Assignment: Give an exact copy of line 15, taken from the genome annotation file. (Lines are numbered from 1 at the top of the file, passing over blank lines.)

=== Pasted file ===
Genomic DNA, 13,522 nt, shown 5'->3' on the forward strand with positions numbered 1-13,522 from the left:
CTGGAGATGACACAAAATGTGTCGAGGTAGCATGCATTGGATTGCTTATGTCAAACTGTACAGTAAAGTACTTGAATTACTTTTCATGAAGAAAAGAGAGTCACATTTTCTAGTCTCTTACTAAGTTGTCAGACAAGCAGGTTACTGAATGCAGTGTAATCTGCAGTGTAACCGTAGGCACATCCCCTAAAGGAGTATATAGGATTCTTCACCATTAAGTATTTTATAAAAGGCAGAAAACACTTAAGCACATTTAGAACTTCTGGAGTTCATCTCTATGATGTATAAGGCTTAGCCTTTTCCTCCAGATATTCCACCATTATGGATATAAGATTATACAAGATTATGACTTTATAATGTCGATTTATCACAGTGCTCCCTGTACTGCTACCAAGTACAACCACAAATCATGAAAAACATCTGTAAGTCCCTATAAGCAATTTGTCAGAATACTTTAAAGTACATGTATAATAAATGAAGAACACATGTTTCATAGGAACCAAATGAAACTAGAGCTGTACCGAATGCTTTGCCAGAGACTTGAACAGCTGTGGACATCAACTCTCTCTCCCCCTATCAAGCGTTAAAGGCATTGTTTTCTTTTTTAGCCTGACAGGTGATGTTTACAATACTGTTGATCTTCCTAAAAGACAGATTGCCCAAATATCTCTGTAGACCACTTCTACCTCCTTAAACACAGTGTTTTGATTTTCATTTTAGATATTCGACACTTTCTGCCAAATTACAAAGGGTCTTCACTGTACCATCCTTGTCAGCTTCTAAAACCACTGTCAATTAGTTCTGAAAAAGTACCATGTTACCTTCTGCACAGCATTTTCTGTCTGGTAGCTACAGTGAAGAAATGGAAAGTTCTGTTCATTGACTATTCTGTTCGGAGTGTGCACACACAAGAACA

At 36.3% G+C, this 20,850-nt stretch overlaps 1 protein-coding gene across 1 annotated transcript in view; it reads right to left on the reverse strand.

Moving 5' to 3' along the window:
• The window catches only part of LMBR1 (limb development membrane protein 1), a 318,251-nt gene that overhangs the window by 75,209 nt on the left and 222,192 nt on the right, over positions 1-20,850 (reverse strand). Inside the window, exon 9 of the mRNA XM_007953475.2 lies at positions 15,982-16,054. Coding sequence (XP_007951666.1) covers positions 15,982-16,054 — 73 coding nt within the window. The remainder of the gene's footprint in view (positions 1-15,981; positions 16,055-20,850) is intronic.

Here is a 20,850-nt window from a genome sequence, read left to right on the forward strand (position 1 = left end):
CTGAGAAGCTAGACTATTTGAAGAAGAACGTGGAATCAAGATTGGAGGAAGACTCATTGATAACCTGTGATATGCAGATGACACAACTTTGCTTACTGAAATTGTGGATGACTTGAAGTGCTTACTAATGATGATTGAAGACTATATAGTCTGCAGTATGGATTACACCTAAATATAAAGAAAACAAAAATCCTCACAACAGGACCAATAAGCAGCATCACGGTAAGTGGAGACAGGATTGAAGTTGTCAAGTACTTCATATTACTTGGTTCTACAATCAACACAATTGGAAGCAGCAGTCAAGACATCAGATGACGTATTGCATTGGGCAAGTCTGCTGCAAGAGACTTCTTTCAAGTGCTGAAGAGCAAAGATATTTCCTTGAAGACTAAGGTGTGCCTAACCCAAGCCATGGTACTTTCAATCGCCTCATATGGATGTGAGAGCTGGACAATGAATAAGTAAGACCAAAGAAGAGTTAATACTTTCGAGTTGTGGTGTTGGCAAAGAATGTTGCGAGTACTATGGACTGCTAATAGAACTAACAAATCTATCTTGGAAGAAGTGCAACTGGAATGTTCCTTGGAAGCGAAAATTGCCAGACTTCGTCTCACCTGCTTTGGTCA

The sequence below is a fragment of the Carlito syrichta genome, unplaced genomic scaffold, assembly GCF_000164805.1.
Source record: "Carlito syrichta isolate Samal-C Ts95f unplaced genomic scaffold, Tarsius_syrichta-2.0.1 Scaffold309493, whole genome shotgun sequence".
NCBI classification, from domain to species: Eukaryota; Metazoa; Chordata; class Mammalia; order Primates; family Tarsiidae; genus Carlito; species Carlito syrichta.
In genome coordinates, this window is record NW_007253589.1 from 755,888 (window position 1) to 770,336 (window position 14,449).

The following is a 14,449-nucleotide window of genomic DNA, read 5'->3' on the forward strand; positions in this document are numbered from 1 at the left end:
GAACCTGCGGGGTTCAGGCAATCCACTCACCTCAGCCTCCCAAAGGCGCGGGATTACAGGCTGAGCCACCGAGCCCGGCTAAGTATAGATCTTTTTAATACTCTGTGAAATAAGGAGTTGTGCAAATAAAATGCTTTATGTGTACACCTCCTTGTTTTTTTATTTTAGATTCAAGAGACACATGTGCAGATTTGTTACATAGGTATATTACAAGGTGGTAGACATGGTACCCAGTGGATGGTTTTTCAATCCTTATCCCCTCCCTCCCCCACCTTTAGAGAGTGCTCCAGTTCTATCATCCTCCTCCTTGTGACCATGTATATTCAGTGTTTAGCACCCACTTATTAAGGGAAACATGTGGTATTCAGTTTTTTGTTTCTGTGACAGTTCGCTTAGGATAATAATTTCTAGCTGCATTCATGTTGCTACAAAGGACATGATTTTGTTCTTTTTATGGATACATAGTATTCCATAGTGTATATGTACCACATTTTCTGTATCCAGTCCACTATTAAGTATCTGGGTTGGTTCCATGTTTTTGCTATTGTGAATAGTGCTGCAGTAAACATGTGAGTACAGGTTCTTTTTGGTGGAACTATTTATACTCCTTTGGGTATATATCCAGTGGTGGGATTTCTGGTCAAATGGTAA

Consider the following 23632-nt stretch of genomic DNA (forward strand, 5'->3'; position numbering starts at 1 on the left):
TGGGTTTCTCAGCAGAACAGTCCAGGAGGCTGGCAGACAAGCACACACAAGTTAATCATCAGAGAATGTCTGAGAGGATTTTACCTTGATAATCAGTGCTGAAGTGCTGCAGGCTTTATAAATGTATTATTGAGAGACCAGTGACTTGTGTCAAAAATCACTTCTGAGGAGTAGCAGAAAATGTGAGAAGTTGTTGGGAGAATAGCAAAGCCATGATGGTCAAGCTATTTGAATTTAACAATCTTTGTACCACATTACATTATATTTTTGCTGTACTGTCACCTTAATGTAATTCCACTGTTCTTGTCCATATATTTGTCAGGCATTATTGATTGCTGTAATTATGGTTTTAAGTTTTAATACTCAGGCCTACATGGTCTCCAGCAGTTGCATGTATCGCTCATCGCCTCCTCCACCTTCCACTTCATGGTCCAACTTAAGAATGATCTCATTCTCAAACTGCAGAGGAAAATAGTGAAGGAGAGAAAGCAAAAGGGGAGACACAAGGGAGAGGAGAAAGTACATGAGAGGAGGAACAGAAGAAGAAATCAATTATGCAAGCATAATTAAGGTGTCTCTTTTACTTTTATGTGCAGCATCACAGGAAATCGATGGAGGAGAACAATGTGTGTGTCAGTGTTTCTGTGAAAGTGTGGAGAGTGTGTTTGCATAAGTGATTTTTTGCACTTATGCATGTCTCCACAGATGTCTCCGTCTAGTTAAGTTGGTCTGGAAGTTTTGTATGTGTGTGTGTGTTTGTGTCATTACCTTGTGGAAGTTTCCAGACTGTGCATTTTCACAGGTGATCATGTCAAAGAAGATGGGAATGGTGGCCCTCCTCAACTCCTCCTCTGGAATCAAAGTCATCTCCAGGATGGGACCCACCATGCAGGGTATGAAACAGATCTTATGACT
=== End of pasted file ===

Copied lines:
TGGGTTTCTCAGCAGAACAGTCCAGGAGGCTGGCAGACAAGCACACACAAGTTAATCATCAGAGAATGTCTGAGAGGATTTTACCTTGATAATCAGTGCTGAAGTGCTGCAGGCTTTATAAATGTATTATTGAGAGACCAGTGACTTGTGTCAAAAATCACTTCTGAGGAGTAGCAGAAAATGTGAGAAGTTGTTGGGAGAATAGCAAAGCCATGATGGTCAAGCTATTTGAATTTAACAATCTTTGTACCACATTACATTATATTTTTGCTGTACTGTCACCTTAATGTAATTCCACTGTTCTTGTCCATATATTTGTCAGGCATTATTGATTGCTGTAATTATGGTTTTAAGTTTTAATACTCAGGCCTACATGGTCTCCAGCAGTTGCATGTATCGCTCATCGCCTCCTCCACCTTCCACTTCATGGTCCAACTTAAGAATGATCTCATTCTCAAACTGCAGAGGAAAATAGTGAAGGAGAGAAAGCAAAAGGGGAGACACAAGGGAGAGGAGAAAGTACATGAGAGGAGGAACAGAAGAAGAAATCAATTATGCAAGCATAATTAAGGTGTCTCTTTTACTTTTATGTGCAGCATCACAGGAAATCGATGGAGGAGAACAATGTGTGTGTCAGTGTTTCTGTGAAAGTGTGGAGAGTGTGTTTGCATAAGTGATTTTTTGCACTTATGCATGTCTCCACAGATGTCTCCGTCTAGTTAAGTTGGTCTGGAAGTTTTGTATGTGTGTGTGTGTTTGTGTCATTACCTTGTGGAAGTTTCCAGACTGTGCATTTTCACAGGTGATCATGTCAAAGAAGATGGGAATGGTGGCCCTCCTCAACTCCTCCTCTGGAATCAAAGTCATCTCCAGGATGGGACCCACCATGCAGGGTATGAAACAGATCTTATGACT